Total Miles: 1053.2
It is not the mountain we conquer, but ourselves.
—Sir Edmund Hillary
I pondered this sentiment as I began to take my first steps of the morning, thinking of how one of history's most famous mountaineers had redefined what it means to triumph, to succeed in any wilderness endeavor. Far from a rousing barroom tale of adrenaline-filled daring, each success is less a story about the outward achievement and more about the inner struggle—the transcendent experience of conquering one's own doubt, fear, and perceived limitations. Stripped of ego and vanity, it is only this story of inner triumph on mountains and trails that remains.
It's now been more than a week since I've been able to add a new post to the blog, a product of refreshing detachment from cell service, the Internet, and the world of information at your fingertips. In a way, it's been a novel change to be so out of touch since leaving Kennedy Meadows to enter the Sierra, a reminder of the world as it was not so long ago and that, yes, there was indeed life before the Internet. The fact is, however, that we all desire to be in touch with our loved ones, to update blogs, to send emails and texts to friends, and so the high points where cell service does exist on occasion briefly turn into alpine Internet cafes with hikers all staring at smartphones, frantically taking advantage of what little service might exist. I used to be annoyed by seeing the contrast of technology and wilderness, but I've come to accept it and to understand that it's driven by a desire to connect this experience with the one we're missing out on by being away from home for such a long period of time.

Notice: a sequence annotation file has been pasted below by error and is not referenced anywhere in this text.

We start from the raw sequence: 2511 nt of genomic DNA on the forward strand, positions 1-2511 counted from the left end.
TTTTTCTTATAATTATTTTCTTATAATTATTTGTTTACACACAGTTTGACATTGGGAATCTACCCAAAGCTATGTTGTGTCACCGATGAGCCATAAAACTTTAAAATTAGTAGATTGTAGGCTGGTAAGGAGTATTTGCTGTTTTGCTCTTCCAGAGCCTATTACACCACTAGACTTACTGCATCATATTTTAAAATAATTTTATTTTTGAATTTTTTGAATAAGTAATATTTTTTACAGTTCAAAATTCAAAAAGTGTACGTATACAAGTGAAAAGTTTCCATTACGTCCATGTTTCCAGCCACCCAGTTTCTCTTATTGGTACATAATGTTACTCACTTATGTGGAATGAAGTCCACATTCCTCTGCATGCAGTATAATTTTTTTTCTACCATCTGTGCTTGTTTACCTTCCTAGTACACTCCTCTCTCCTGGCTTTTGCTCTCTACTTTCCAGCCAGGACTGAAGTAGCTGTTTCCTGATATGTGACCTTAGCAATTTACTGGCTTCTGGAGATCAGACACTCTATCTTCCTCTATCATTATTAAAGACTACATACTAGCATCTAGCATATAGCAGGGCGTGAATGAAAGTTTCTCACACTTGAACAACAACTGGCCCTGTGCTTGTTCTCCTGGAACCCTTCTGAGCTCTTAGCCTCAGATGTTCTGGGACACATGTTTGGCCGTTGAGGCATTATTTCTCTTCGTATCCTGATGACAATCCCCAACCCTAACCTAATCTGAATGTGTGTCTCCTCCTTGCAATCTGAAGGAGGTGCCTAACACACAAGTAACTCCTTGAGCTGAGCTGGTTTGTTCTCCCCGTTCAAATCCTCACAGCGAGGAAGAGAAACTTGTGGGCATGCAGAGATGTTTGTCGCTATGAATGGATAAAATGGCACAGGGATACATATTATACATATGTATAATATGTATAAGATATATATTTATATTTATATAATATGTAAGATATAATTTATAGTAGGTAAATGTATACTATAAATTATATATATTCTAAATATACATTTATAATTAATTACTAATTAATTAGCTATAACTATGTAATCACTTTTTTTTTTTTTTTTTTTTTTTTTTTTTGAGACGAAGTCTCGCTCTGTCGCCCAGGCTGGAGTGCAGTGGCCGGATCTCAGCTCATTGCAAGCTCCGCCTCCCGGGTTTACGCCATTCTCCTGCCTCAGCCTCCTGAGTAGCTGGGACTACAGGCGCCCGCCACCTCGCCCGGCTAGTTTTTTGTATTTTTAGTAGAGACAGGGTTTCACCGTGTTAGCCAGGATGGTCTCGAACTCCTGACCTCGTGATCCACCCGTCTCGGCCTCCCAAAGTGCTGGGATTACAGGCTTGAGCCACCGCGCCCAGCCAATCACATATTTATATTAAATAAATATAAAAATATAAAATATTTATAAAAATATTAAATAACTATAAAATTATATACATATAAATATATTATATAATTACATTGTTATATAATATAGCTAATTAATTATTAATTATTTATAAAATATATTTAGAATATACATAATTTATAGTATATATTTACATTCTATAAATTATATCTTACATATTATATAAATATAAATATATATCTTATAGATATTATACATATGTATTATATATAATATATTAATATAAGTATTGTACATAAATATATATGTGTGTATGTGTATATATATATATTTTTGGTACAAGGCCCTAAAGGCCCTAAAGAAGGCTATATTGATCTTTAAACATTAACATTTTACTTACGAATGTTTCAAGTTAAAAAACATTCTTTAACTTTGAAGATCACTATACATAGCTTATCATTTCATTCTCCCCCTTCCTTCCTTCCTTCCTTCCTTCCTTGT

The trail has lost some of its bite since leaving Sonora Pass yesterday, mercifully mellowing back into the PCT we've grown used to. The snows are gradually subsiding and the wildflowers are beginning to unfold, presaging what ought to be some spectacular colors in the coming weeks. Bright green mats of oregano, among other herbs and flowers, are beginning to line both sides of the trail for miles at a time.
The landscape continues to evolve too as the volcanic peaks have become increasingly crumbled and craggy, occasionally reminding me of a mouth full of rotting, decayed teeth.
All the crowd is gathered here for the evening—Beardoh & Sweet Pea, Gazelle, Proton, XC, Dreamcatcher, Lid, Tiptoe, Weta and I—settled in around a small campfire, swapping stories of the day and looking ahead to some time off in South Lake Tahoe in 3 short days.